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UO paleontology professor wins award for collecting fossils



On August 26, Paleontologist Ted Fremd received one of the Society of Vertebrate Paleontology’s (SVP) highest awards. The Morris F. Skinner Award acknowledged Fremd’s contribution to the paleontology world by collecting fossil vertebrae.

Fremd has also had five separate fossil species named after him. A researcher with the university’s Museum of Natural and Cultural History, he also works in the Department of Earth Sciences.

Fremd was the first Chief of Paleontology at the John Day Fossil Beds in Kimberly, Ore., and credits his work as a National Park Service worker as the main inspiration.

“Personally, it’s cool to be the first National Park Service person to ever win something like this,” Fremd said in an email to The Emerald. “Indeed, any staff of any federal land-stewardship agency — many of those who watch over and try to protect the landscape while studying the entombed biotas — have often been disregarded. Some of us are considered a threat by those who would like to just blow off the ecosystems we are supposed to be mindful of.”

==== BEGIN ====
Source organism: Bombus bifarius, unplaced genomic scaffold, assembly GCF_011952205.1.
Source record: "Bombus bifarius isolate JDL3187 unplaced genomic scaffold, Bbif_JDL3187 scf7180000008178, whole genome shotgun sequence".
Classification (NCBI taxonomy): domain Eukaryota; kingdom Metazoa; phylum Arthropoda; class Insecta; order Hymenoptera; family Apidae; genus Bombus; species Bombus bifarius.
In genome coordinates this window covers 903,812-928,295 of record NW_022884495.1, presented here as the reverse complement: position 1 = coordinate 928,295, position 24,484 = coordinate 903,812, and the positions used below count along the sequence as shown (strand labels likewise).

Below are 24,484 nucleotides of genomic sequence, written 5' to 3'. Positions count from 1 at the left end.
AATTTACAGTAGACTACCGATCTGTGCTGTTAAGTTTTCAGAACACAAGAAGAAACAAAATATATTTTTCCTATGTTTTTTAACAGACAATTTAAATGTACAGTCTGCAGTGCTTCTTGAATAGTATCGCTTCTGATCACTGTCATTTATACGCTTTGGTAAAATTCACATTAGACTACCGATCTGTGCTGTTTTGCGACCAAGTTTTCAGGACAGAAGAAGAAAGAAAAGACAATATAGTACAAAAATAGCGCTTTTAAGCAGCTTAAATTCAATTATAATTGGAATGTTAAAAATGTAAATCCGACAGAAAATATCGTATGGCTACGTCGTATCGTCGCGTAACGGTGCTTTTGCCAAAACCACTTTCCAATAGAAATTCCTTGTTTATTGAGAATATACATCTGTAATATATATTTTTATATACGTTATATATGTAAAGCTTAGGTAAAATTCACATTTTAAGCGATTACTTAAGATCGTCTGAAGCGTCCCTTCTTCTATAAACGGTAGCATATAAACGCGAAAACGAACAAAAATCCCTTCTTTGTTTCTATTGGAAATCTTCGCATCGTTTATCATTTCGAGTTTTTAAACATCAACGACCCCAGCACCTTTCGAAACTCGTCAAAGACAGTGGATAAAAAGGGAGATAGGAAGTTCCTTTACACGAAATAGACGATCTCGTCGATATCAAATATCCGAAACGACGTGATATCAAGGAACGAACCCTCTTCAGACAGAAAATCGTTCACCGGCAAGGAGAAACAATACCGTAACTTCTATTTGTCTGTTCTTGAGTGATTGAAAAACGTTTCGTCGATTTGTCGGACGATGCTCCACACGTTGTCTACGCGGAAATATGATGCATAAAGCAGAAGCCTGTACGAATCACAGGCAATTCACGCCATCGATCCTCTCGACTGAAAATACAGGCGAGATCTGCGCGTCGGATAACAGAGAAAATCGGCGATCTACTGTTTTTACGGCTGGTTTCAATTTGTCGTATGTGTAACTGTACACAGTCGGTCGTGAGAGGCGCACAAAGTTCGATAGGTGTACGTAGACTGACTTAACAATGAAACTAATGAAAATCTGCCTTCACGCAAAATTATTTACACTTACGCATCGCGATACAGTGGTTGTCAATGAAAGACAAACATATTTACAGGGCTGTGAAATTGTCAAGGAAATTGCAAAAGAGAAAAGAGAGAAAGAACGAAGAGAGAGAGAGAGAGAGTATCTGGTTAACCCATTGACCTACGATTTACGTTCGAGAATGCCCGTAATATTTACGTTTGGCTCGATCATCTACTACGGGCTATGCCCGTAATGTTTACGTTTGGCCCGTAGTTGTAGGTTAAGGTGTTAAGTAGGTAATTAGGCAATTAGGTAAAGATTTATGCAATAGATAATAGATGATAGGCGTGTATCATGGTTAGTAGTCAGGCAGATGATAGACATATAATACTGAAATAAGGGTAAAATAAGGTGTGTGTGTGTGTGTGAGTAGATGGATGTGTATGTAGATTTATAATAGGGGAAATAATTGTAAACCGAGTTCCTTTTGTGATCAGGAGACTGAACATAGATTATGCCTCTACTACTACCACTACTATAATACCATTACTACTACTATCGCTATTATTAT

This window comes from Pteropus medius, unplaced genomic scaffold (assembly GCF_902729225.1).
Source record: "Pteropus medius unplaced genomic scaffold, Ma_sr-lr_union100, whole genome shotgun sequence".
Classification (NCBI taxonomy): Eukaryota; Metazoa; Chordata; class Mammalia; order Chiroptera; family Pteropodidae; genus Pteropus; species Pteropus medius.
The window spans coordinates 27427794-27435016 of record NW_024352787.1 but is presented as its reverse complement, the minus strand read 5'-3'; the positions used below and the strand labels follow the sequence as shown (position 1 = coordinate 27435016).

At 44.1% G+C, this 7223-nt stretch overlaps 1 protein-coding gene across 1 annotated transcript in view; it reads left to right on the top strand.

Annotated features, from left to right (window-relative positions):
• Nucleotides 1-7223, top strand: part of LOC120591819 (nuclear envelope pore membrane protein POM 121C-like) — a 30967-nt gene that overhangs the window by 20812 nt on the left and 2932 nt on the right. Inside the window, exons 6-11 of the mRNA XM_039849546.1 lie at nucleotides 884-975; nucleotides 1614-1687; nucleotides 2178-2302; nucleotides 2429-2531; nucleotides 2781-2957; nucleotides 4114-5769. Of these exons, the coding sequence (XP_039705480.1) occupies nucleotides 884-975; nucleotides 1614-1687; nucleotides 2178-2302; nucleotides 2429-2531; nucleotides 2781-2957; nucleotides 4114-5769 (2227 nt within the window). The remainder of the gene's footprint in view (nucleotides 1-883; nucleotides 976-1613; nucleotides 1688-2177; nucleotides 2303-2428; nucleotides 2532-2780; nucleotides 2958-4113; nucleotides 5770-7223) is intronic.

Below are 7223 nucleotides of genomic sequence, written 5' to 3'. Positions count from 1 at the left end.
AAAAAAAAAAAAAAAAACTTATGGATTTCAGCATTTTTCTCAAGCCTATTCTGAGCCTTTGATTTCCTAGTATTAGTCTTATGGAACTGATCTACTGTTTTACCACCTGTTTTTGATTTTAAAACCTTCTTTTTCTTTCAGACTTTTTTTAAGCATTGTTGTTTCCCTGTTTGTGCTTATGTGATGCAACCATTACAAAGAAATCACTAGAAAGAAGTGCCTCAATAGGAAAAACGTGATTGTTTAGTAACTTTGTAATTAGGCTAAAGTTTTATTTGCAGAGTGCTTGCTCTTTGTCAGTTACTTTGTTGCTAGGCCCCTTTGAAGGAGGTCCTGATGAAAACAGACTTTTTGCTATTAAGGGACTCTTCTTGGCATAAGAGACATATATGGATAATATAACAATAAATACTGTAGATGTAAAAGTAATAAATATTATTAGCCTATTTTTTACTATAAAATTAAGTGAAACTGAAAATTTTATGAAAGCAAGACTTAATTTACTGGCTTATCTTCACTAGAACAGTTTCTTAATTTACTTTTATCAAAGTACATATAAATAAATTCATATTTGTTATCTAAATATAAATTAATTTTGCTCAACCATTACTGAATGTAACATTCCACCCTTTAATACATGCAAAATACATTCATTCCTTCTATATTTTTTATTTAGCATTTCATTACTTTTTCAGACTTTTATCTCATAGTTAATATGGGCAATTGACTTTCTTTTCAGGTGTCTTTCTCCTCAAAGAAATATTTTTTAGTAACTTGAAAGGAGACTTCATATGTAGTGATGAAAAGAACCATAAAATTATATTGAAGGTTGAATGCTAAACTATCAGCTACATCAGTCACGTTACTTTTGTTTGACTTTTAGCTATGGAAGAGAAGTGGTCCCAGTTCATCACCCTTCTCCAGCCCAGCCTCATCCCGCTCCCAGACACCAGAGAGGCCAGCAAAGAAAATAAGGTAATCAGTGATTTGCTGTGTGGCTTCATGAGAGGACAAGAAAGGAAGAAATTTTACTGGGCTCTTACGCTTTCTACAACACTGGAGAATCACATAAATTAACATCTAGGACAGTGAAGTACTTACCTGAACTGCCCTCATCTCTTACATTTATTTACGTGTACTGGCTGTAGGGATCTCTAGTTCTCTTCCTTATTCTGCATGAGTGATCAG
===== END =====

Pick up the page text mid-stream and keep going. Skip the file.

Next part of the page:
The Morris F. Skinner Award was established in 1990 by SVP, named after one of the greatest contributors to the paleontology of vertebrates — animals with a skull or cranium and a spinal column including fish, reptiles, mammals, amphibians and birds.

Fremd bested award candidates from around the world, including Australia, China, Germany and Japan.

Winning the award hasn’t changed Fremd’s mindset on what’s important about paleontology, he said.

“It is our job as paleontologists to get out there and study the fragile traces of ancient ecosystems — more often than not publishing our results in very technical, obscure meetings and journals — and then put some of this in perspective,” Fremd said.

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Erin Carey

Erin Carey